On Monday, Apple's (NASDAQ:AAPL) annual Worldwide Developer's Conference, or WWDC, begins. As is the tradition, Apple will kick off the conference with a keynote to announce its latest versions of iOS and OS X -- and possibly a few other surprises. Here's a preview of what could (and could not) go down during Apple's San Francisco event.
Apple TV? Apparently not
While Apple never explicitly stated it planned to launch a new version of its Apple TV during its event next week, it might as well have. The art for the event announcement teases, "The epicenter of change," and the middle shape in the design perfectly resembles the shape of an Apple TV (Apple's set top box is square, with rounded corners).
Earlier this year, during the Apple Watch event in March, Apple reduced the prices for its current Apple TV from $99 to $69. Was this a friendly move to reduce buyer's remorse for those who purchase an Apple TV shortly before a major refresh?
But an Apple TV announcement for next week has been shelved, according to The New York Times.
The company planned as recently as mid-May to use the event to spotlight new Apple TV hardware, but those plans were postponed partly because the product was not ready for prime time, according to two people briefed on the product.
The news of Apple's reported decision to not unveil a revamped version of Apple TV on Monday comes a few days after rumors of a new Apple TV television service were squashed.
Until Monday, it was also believed Apple would announce a bundled, online television service. But Re/code asserted the service will not be announced. The service has reportedly been "bogged down by negotiations over financial terms and new technology that would be required for broadcasters to deliver local programming to Apple's Web TV service."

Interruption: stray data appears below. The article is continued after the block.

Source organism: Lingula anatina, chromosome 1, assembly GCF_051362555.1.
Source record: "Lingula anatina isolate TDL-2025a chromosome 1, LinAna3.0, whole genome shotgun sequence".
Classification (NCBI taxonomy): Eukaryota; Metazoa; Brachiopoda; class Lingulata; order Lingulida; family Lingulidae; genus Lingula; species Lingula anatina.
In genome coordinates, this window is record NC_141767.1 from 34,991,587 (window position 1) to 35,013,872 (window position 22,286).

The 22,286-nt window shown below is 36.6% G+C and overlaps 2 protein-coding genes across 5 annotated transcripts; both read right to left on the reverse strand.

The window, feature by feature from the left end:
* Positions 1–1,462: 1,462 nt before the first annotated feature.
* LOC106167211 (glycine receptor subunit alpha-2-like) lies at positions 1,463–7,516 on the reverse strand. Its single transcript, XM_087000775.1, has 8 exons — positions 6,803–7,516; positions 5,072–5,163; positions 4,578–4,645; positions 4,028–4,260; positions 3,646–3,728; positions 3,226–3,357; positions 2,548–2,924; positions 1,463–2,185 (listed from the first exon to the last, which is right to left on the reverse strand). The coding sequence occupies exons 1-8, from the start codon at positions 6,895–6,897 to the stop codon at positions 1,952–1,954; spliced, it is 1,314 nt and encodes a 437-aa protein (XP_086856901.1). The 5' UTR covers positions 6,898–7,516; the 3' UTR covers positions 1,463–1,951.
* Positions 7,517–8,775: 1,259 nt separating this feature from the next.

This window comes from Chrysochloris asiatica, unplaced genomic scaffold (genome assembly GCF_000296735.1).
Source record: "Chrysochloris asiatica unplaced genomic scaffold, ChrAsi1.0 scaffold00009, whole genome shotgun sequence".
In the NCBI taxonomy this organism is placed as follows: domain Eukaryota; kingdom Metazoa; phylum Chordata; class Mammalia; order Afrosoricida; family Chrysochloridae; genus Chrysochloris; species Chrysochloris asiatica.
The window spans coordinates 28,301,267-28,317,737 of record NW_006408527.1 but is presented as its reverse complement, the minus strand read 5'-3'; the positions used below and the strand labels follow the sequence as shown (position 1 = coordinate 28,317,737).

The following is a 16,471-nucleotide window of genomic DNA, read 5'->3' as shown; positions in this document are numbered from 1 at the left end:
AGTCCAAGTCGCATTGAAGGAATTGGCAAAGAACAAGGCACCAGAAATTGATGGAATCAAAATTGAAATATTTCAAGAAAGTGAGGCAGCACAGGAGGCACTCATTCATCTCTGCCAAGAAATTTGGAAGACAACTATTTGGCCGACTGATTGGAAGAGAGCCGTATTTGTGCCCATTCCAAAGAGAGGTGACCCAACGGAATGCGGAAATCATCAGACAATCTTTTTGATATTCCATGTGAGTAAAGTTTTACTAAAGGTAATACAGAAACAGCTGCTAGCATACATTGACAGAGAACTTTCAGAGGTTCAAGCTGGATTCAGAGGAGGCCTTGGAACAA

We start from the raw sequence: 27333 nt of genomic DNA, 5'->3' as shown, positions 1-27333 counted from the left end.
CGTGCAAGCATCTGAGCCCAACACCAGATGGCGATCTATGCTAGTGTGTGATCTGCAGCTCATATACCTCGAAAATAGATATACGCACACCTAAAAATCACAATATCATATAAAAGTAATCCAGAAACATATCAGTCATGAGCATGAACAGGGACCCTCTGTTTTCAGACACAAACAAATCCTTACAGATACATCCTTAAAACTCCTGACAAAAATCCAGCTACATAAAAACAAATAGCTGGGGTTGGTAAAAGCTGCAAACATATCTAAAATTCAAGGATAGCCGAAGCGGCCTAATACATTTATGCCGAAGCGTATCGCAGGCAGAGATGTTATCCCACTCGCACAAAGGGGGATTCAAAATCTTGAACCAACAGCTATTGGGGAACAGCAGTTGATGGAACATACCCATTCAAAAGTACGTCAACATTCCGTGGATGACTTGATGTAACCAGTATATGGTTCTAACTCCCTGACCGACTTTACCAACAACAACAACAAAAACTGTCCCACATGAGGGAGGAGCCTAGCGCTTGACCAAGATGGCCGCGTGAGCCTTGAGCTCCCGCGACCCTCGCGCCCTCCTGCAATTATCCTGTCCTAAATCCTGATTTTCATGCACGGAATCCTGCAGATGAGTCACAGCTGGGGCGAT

If, for some reason, The New York Times is wrong and the Apple TV does make the spotlight, there are big expectations. Rumors were that Apple would debut a new remote control with a touch pad, a third-party app store, and a software developer kit for Apple TV developers.
iOS and OS X
While few reports or leaks regarding Apple's WWDC plans have something to say about the next versions of iOS and OS X, it's likely the tech giant will announce major updates for both operating systems. Not only does Apple traditionally announce new versions of both operating systems during WWDC, but the WWDC 2015 information on the company's website specifically states, "Apple's renowned developer community will come together at WWDC to learn about the future of iOS and OS X."
After all, what is a developer's conference without new software?
A revamped streaming music service?
Apple wants a greater piece of the growing streaming music business. The tech giant tried to snap up a meaningful portion of this market with iTunes Radio. And Apple further displayed the seriousness of its intentions to get into this business when it acquired Beats, along with its music service Beats Music. But, if rumors are true, next week Apple will make its biggest move yet in building a streaming music service.
On Monday, WSJ shared details of the upcoming service, citing "people familiar with the plan":
Apple is expected to offer unlimited on-demand streaming for $10 a month, as Spotify does. ... Unlike Spotify, Apple won't let listeners stream its entire music catalog on demand free of charge. But it plans to augment its free, ad-supported Internet radio service with channels programmed and hosted by human DJs.
A toolkit for watch developers
Apple will reveal new tools for developers building apps for Apple Watch, according the same Wednesday report from The New York Times asserting there will be no Apple TV unveil. Some of the tools will reportedly focus on giving developers deeper access to sensors and components, such as the heart-rate and motion sensors.
Given the narrow product and service portfolio in Apple's business relative to the company's $200 plus billion in annual sales, it will probably be worth Apple investors' time to check in on the announcements Apple makes during the event.
Apple will stream its WWDC 2015 keynote live next Monday on its website. The keynote is scheduled to begin at 10:00 a.m. PT.
Daniel Sparks owns shares of Apple. The Motley Fool recommends Apple. The Motley Fool owns shares of Apple. Try any of our Foolish newsletter services free for 30 days. We Fools may not all hold the same opinions, but we all believe that considering a diverse range of insights makes us better investors. The Motley Fool has a disclosure policy.